This article was originally published on ETFTrends.com.
In what can be seen as glum news for a group of exchange traded funds struggling even as interest rates, some analysts and market observers believe the impact of higher interest rates on banks' net interest margins (NIMs) will diminish in the coming quarters.
The Federal Reserve has raised interest rates three times this year with another rate hike widely expected in December, but those moves have not propped ETFs such as the SPDR S&P Regional Banking ETF (KRE) and the SPDR S&P Bank ETF (KBE) . KBE and KRE are down an average of almost 9% just this month.
“US banks should begin to see less and less benefit to earnings from rising short-term interest rates over the coming quarters,” Fitch Ratings says. “Net interest margins (NIMs) have continued to expand on a year-over-year basis due to the ongoing ability to lag funding costs relative to loan and investment portfolio repricing.”
Some market observers warned that banks may even be cutting back on lending as bankers are becoming more concerned over the late-cycle U.S. economy. Indicators such as credit-card charge-off rates have increased, though the rate leveled off over the summer.
Higher interest rates issues
Higher interest rates would help widen the difference between what banks charge on loans and pay on deposits, which would boost earnings for the financial sector. Regional banks are among the stocks most positively correlated to rising interest rates because higher rates improve net interest margins.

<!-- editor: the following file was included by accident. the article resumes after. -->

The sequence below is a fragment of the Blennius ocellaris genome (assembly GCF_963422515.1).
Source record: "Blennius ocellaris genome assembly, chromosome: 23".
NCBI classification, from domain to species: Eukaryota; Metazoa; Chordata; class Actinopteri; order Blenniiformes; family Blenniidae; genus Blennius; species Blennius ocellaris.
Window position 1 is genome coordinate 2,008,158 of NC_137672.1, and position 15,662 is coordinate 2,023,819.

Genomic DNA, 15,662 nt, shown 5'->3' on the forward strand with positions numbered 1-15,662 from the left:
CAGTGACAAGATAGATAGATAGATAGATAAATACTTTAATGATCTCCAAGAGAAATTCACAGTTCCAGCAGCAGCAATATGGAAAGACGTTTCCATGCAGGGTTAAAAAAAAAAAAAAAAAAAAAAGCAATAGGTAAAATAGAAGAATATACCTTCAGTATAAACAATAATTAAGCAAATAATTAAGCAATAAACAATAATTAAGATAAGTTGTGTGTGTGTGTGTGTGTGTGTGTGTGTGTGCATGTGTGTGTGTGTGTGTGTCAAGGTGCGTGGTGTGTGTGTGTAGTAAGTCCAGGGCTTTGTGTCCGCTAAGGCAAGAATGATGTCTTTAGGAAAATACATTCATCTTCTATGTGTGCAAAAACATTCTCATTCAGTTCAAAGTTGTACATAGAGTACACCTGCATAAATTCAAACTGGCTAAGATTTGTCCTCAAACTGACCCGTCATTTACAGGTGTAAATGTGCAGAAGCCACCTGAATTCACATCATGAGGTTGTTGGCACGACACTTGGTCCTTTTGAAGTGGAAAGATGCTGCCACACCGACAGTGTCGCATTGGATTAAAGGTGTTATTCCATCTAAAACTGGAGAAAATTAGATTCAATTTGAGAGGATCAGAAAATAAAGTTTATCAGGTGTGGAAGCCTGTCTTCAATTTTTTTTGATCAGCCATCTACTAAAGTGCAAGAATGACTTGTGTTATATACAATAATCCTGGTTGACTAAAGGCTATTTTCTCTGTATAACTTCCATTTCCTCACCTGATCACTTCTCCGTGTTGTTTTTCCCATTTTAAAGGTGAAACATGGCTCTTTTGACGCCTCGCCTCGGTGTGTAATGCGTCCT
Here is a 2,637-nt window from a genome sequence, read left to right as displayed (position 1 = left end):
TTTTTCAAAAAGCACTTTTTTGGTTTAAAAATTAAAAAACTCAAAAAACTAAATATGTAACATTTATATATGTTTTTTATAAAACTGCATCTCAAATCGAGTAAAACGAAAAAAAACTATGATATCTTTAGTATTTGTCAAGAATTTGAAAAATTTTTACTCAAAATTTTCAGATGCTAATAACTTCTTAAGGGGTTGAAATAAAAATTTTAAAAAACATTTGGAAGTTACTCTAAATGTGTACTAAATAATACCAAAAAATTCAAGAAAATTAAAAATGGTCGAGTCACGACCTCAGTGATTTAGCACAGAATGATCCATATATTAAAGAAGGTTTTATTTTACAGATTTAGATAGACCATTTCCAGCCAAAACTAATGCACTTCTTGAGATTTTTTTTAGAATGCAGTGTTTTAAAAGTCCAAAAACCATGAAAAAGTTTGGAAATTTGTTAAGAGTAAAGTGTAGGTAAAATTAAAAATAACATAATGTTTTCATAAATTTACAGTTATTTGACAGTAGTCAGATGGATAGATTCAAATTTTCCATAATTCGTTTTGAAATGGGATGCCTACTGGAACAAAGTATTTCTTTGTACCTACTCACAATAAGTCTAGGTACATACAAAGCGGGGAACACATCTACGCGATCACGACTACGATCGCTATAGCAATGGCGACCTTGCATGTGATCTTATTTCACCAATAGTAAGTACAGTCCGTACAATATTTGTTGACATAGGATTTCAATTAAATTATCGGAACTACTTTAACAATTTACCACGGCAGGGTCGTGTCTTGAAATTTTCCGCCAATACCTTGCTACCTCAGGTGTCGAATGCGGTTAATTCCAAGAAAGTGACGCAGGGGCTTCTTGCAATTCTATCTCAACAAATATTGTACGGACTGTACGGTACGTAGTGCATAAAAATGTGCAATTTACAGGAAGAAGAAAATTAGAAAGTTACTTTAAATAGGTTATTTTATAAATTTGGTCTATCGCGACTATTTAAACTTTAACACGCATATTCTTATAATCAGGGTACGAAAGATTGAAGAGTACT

“Given how low rates were for so long, most U.S. banks had positioned their balance sheets to be asset sensitive,” said Fitch. “Banks that had been more asset sensitive at the beginning of the Fed tightening cycle were generally rewarded with margin expansion. By and large, these banks have shorter duration loan and investment portfolios, as well as strong core deposit franchises. Consequently, funding cost betas have remained lower relative to earning asset betas.”
A slumping residential real estate market could also hamper ETFs such as KRE going forward.
“Moreover, if longer-term interest rates continue to float upward and housing supply remains tight, Fitch expects to see further diminished levels of revenue generated from mortgage-banking operations across the industry,” according to the ratings agency.
For more information on the banking sector, visit our financial category.
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